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Author: kennelly

Dothistroma needle blight in pines … or not?

We recently posted about pine wilt and pine tip blight. To round out the big three pine diseases, below are a few quick notes about Dothistroma needle blight. For a review of all three of these diseases, plus natural needle drop, you can check out Pine Diseases of Kansas. (Click that link to download a free pdf with lots of photos and management information.)

Dothistroma needle blight is common in Austrian and Ponderosa pine. It can occur on Mugo pine, too.

Dothistroma spends the winter in infected needles. During wet conditions in late spring/early summer the fungus infects new needles.

Here is a photo of the fungal fruiting structure – the little black lump peeking out from under a flap of needle tissue:

We have been seeing those in the past couple of months on needles that were infected last year. December through April is when those fruiting bodies start to pop, allowing us to make a diagnosis.

Those fruiting structures produce spores that spread in rain to infect new needles. This often occurs during wet, mild weather in late spring, early summer (but can occur all summer). Those needles eventually show a partial needle scorch, with the base staying green. Each needle is a little different, depending on where the fungus got in there. The photo below shows some needle spots and banding and then the browning (necrosis) from the infection point outward.


On a tree, this shows up as partial browning, then complete browning, of the needles one year back on the branch:

The older, needles eventually drop off, leaving just a one-year tuft of the newest needles. The branch looks like a broomstick or a lion’s tail:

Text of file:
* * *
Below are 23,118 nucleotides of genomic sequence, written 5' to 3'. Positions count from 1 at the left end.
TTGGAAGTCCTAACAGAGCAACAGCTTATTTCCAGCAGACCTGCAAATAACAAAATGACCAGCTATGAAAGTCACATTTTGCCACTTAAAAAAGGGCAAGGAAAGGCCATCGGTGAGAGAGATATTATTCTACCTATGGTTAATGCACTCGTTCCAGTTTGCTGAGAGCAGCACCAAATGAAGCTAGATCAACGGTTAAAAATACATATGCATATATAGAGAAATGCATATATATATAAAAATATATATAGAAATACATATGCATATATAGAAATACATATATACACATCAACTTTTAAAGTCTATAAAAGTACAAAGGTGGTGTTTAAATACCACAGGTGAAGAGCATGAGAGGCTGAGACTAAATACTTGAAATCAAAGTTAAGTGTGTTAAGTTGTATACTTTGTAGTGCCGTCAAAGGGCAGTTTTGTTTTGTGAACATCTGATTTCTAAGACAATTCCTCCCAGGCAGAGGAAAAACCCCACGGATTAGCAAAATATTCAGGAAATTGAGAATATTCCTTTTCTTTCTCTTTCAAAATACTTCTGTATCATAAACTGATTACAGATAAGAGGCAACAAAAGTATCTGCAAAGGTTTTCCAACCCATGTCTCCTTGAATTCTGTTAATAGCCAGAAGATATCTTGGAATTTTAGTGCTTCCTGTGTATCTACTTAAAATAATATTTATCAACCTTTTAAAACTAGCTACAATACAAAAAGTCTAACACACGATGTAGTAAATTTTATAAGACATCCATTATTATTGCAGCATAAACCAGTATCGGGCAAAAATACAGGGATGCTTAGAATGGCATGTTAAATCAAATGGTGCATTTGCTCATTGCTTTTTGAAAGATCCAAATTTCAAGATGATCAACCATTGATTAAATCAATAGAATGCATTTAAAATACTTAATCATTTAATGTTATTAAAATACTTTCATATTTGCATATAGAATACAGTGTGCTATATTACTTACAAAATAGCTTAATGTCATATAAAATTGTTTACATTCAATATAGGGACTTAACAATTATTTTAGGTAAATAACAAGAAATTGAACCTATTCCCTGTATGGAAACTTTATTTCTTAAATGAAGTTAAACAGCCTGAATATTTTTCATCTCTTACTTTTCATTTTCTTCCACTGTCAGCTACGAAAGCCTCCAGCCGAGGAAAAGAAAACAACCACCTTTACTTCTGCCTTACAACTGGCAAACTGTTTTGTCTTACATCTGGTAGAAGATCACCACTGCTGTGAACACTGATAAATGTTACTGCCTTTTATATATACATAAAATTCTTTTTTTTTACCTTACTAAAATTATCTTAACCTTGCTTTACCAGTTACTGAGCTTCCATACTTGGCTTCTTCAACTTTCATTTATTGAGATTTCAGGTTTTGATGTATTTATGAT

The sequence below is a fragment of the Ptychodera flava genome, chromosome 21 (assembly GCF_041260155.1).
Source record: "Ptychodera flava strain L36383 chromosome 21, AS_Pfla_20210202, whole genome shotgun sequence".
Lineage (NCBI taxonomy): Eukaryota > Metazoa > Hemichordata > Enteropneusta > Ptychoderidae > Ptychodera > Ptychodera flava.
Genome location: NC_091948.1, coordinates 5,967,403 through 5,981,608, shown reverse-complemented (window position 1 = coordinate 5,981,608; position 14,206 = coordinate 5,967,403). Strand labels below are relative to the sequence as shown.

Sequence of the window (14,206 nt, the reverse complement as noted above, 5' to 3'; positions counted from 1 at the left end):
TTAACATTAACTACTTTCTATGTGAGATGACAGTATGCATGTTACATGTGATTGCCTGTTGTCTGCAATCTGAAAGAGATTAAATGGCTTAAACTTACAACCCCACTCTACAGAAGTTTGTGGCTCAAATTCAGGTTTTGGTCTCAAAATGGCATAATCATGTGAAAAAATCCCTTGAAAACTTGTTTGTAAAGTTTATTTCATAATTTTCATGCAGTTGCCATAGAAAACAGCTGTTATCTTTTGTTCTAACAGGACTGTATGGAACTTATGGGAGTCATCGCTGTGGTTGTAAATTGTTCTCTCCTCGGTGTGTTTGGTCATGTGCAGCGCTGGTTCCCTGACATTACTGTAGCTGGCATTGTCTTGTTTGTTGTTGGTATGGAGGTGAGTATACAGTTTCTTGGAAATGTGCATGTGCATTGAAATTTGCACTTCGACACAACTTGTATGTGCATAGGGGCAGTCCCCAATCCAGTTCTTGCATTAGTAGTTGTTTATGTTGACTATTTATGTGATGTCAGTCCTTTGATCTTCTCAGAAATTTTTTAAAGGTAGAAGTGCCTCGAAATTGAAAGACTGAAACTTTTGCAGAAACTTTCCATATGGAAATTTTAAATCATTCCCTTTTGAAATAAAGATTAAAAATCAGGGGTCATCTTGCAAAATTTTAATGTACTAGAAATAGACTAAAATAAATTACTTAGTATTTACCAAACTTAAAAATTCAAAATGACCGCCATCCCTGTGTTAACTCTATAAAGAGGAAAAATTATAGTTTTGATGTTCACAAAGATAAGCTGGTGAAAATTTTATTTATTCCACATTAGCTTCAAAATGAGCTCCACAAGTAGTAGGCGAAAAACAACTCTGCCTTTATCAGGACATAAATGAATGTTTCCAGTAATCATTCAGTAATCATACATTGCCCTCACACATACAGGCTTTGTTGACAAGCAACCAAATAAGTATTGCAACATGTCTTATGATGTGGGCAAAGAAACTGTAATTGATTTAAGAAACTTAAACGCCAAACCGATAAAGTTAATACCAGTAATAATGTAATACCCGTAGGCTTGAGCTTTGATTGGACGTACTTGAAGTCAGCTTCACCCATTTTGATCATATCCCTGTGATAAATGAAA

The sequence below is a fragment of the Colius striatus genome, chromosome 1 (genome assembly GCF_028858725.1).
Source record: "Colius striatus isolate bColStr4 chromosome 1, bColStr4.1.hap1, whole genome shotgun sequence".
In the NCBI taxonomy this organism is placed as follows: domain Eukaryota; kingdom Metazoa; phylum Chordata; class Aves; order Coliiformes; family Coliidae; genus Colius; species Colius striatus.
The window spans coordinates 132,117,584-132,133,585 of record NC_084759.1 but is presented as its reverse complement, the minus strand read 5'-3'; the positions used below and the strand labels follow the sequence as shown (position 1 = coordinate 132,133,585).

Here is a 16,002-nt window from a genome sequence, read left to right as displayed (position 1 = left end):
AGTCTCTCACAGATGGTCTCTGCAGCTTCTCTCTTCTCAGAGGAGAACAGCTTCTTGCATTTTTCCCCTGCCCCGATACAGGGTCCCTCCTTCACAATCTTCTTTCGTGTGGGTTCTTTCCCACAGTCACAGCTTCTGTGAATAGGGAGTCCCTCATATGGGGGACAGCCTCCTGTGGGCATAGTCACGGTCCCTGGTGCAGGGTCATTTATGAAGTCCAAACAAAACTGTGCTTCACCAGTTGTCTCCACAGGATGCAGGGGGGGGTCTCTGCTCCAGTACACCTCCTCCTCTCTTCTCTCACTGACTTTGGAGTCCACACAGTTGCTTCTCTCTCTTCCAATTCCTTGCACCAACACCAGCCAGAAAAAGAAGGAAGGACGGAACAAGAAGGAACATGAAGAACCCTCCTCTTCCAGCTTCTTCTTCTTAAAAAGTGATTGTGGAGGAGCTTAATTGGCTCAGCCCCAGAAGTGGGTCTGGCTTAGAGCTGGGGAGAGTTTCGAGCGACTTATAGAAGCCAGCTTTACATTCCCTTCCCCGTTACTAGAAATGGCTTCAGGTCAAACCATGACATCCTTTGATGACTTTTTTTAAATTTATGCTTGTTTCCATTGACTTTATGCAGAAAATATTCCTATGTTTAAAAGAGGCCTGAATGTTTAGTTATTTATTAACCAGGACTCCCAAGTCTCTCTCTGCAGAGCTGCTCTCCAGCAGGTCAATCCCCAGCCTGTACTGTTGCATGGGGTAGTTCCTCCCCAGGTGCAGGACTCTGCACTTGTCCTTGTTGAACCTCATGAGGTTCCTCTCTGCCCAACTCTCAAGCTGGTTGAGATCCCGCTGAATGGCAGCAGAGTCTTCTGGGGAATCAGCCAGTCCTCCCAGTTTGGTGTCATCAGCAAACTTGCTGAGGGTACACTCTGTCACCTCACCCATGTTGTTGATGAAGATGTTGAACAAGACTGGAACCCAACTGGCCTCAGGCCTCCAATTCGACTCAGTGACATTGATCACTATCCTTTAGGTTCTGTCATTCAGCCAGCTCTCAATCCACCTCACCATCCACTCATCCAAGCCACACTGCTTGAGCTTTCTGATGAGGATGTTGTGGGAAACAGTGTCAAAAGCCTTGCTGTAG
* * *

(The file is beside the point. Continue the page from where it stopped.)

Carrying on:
The damage tends to start in the lower part of the tree and work its way up. The disease is more likely in older trees. Mature, overcrowded windbreak trees are susceptible. Normally, pines keep several years of needles. If all those inner needles drop the tree has less capacity to do photosynthesis and it can weaken. Each little needle is like a solar panel, and fewer solar panels means less energy.

What do you think about this tree?

It is a young tree, and the damage is more top-down, not bottom up. So the overall pattern does not seem right for Dothistroma. Remember – with Dothistroma the disease usually starts at the lower part and works up, with older trees more prone to the disease.

Let’s take a closer look. What do you see? Or NOT see?

The damage is pretty uniform, with each needle looking quite similar. Compare it to that photo farther up where each needle is a little different. Plus, there is no spotting/banding. My guess is this is environmental stress. Pines can definitely get the moisture sucked right out of them during dry winter winds.

To know for sure, samples can be submitted to our Plant Disease Clinic either directly or (even better) through your local K-State Research and Extension Office.

Need more details? Remember our publication about Pine Diseases in Kansas where you can find more information about diagnosing and managing Dothistroma and the other pine diseases.

Ash/Lilac Borer: Don’t Get “Bored-Down” By This Caterpillar Borer

The time of year has come to be thinking about dealing with the ash/lilac borer (Podosesia syringae). First, you need to understand that this is not the same insect pest as the Emerald ash borer (Agrilius planipennis), which was recently discovered (March 31, 2017) in Doniphan County (Kansas now has 7 counties under quarantine). Emerald ash borer is a wood-boring beetle whereas the ash/lilac borer is a wood-boring caterpillar.

Read more on the Entomology Blog!


Impatiens downy mildew – it’s still “out there.” K-State’s Prairie Star program can help you diversify your shade beds

It is April, and everybody has spring fever. As you plan your ornamental beds for the year, consider using a diverse array of species. Specifically, I’m talking about avoiding a monoculture of impatiens.

You might remember a few years ago when a disease called impatiens downy mildew (IDM) hit the scene. Here in Kansas we did not see the vast losses that occurred in states farther east, but a few sites got hit. IDM has not received as much attention recently, but it is still out there. I’m not saying don’t use impatiens at all, I’m saying you should consider some diversity in the landscape. Don’t put all your eggs in one basket.

Filling every shady nook and cranny with impatiens now may seem easy, but that easy may turn into “disease-y”, and you might look back and wish you had included more diversity.